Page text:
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Pastry chefs have the technical baking knowledge and skill to make everything from simple glazed doughnuts to elaborate multi-tier wedding cakes. The Bureau of Labor statistics reports that culinary arts professionals, which includes pastry chefs, can expect good job prospects but intense competition for higher paying positions, through 2018. You can become a pastry chef with the right work experience, even if you don't have the financial resources to fund a formal pastry arts education.
Pastry chefs generally start their careers in bakeries as entry-level pastry cooks. Pastry cooks work under the direction of the head baker or pastry chef, following recipes and learning baking techniques. Pastry cooks are also responsible for keeping the baking kitchen organized and perform "mise en place" -- ingredient and pastry utensil setup -- for the experienced pastry chefs on staff. Working in large corporate bakeries or in hospitality industry pastry departments, such as hotel or cruise line pastry departments, rather than small bakeries, gives you exposure to working as a member of a full-scale culinary team. You also gain experience filling large pastry orders that require uniformity and perfection.
Some pastry chefs take any food service industry position available to get a foot in the door. Working in a restaurant, regardless of the position, gives you general exposure to food service operations that you might not get if you start out working only in a pastry environment, and it could open doors for more specialized pastry chef positions as you progress in your career. Typical entry-level positions in a restaurant include dishwasher, prep cook and line cook. If you have no experience as a pastry chef, and you work in a restaurant with a pastry chef on staff, you can observe how he works and ask questions about the profession during your downtime.
Like working in a restaurant, working in a supermarket bakery gives you experience delivering high-quality customer service in a fast-paced environment. Such experience could provide you the necessary knowledge to start your own pastry business or to serve in a pastry arts management position. Instead of serving customers in a restaurant-style setting, however, supermarket bakery workers gain experience in stocking, product merchandising, inventory control, catering and cake decorating. You could also gain experience handling cash if you cross-train as a cashier. Gourmet supermarket bakery workers also gain experience operating brick ovens and making artisan breads in bakeries with such equipment.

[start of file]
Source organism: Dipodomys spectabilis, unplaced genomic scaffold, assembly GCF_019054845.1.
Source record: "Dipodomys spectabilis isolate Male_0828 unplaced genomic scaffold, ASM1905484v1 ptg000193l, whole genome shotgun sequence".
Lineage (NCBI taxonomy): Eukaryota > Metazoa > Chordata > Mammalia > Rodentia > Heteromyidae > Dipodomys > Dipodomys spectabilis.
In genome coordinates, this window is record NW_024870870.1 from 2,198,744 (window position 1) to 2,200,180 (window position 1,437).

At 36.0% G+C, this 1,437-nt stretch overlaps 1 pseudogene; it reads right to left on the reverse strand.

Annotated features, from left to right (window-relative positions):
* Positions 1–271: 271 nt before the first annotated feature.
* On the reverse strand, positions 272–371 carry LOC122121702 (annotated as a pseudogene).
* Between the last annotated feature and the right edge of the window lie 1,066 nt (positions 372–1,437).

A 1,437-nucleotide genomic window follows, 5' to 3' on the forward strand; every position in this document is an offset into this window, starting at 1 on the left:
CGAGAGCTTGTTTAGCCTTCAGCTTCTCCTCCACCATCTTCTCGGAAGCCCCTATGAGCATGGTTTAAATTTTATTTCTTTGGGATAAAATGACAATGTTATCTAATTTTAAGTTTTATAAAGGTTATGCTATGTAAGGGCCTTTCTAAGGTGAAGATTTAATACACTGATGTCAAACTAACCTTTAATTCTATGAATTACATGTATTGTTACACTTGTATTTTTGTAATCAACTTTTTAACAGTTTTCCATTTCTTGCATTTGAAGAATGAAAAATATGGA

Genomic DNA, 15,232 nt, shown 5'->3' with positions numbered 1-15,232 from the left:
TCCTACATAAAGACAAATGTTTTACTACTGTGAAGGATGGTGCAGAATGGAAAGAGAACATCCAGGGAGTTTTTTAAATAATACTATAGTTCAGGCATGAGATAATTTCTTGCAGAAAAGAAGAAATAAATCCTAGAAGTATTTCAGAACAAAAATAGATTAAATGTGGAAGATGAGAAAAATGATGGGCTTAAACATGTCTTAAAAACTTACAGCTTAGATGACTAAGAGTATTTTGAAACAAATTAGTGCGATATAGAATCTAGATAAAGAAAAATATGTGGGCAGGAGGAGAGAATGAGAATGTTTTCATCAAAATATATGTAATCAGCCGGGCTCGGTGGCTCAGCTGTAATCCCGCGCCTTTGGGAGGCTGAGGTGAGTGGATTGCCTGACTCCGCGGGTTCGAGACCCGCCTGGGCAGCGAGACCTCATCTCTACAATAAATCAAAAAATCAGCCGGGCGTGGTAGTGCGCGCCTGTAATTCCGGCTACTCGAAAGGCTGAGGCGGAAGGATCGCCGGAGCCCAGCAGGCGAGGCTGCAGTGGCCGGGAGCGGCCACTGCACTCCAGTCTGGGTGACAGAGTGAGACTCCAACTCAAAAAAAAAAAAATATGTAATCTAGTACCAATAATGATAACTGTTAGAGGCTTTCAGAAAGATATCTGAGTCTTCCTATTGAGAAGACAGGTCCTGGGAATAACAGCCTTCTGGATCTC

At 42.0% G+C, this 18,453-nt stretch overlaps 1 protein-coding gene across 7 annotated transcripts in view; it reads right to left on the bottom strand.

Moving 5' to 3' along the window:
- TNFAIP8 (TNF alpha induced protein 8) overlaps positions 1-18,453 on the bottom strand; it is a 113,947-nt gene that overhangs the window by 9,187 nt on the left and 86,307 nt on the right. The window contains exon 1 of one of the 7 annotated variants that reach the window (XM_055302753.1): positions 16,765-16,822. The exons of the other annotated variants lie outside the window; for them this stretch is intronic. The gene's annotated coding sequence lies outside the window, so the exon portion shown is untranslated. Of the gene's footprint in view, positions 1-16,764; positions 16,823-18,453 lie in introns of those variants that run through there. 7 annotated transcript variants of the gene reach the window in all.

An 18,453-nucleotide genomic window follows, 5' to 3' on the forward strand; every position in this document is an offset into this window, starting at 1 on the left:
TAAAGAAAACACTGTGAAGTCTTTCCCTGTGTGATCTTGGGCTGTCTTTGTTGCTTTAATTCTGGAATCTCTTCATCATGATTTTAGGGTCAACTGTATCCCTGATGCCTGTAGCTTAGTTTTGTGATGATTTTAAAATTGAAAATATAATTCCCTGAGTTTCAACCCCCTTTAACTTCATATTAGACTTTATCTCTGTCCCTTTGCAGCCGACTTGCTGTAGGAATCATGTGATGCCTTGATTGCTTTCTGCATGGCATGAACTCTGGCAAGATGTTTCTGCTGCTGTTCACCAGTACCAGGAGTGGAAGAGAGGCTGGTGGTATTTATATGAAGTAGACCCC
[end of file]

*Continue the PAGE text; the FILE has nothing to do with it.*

Aspiring pastry chefs often attend culinary school or participate in apprenticeships to gain hands-on experience. Pastry arts students who attend American Culinary Federation, or ACF, accredited programs qualify to receive the Certified Pastry Culinarian, or CPC, designation without taking the otherwise required written and practical examinations. The certification could give you a leg up when applying for competitive pastry arts jobs. Pastry arts apprentices, on the other hand, must have a high school diploma, two years of job experience and must complete continuing education requirements set forth by ACF to take the CPC certification examination.
- Bureau of Labor Statistics: Chefs, Head Cooks, and Food Preparation and Serving Supervisors
- "Culinary Careers"; Rick Smilow, Anne E. McBride; 2010
- "Extraordinary Jobs in the Food Industry"; Front Cover Alecia T. Devantier, Carol Turkington; 2006
- "Spiced: A Pastry Chef's True Stories of Trials by Fire"; Dalia Jurgensen; 2010
- T. Cook's Restaurant: Scottsdale Arizona Restaurant Pastry Chef
Maya Black has been covering business, food, travel, cultural topics and decorating since 1992. She has bachelor's degree in art and a master's degree in cultural studies from University of Texas, a culinary arts certificate and a real estate license. Her articles appear in magazines such as Virginia Living and Albemarle.